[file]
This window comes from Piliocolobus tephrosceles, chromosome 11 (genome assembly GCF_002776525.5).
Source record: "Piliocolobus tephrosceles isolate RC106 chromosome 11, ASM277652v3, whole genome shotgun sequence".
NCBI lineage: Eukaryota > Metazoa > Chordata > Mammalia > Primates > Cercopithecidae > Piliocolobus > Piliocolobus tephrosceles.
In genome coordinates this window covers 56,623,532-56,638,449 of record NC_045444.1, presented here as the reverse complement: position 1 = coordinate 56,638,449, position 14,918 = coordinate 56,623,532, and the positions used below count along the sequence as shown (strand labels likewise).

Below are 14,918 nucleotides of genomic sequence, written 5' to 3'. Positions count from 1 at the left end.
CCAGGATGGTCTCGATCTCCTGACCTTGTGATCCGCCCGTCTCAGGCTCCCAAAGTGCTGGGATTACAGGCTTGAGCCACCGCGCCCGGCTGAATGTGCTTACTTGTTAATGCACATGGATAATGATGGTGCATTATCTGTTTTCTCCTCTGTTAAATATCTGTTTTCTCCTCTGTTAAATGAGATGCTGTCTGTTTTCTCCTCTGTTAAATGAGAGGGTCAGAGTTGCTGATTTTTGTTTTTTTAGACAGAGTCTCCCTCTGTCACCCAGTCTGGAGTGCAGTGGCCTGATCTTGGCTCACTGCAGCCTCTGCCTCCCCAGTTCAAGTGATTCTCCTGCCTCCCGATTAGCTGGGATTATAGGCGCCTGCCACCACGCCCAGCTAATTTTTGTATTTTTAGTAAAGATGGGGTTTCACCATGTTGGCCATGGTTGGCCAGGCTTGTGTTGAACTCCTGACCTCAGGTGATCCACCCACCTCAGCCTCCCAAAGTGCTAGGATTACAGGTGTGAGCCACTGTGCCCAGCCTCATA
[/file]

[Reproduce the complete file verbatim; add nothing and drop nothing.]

This window comes from Piliocolobus tephrosceles, chromosome 11 (genome assembly GCF_002776525.5).
Source record: "Piliocolobus tephrosceles isolate RC106 chromosome 11, ASM277652v3, whole genome shotgun sequence".
NCBI lineage: Eukaryota > Metazoa > Chordata > Mammalia > Primates > Cercopithecidae > Piliocolobus > Piliocolobus tephrosceles.
In genome coordinates this window covers 56,623,532-56,638,449 of record NC_045444.1, presented here as the reverse complement: position 1 = coordinate 56,638,449, position 14,918 = coordinate 56,623,532, and the positions used below count along the sequence as shown (strand labels likewise).

Below are 14,918 nucleotides of genomic sequence, written 5' to 3'. Positions count from 1 at the left end.
CCAGGATGGTCTCGATCTCCTGACCTTGTGATCCGCCCGTCTCAGGCTCCCAAAGTGCTGGGATTACAGGCTTGAGCCACCGCGCCCGGCTGAATGTGCTTACTTGTTAATGCACATGGATAATGATGGTGCATTATCTGTTTTCTCCTCTGTTAAATATCTGTTTTCTCCTCTGTTAAATGAGATGCTGTCTGTTTTCTCCTCTGTTAAATGAGAGGGTCAGAGTTGCTGATTTTTGTTTTTTTAGACAGAGTCTCCCTCTGTCACCCAGTCTGGAGTGCAGTGGCCTGATCTTGGCTCACTGCAGCCTCTGCCTCCCCAGTTCAAGTGATTCTCCTGCCTCCCGATTAGCTGGGATTATAGGCGCCTGCCACCACGCCCAGCTAATTTTTGTATTTTTAGTAAAGATGGGGTTTCACCATGTTGGCCATGGTTGGCCAGGCTTGTGTTGAACTCCTGACCTCAGGTGATCCACCCACCTCAGCCTCCCAAAGTGCTAGGATTACAGGTGTGAGCCACTGTGCCCAGCCTCATA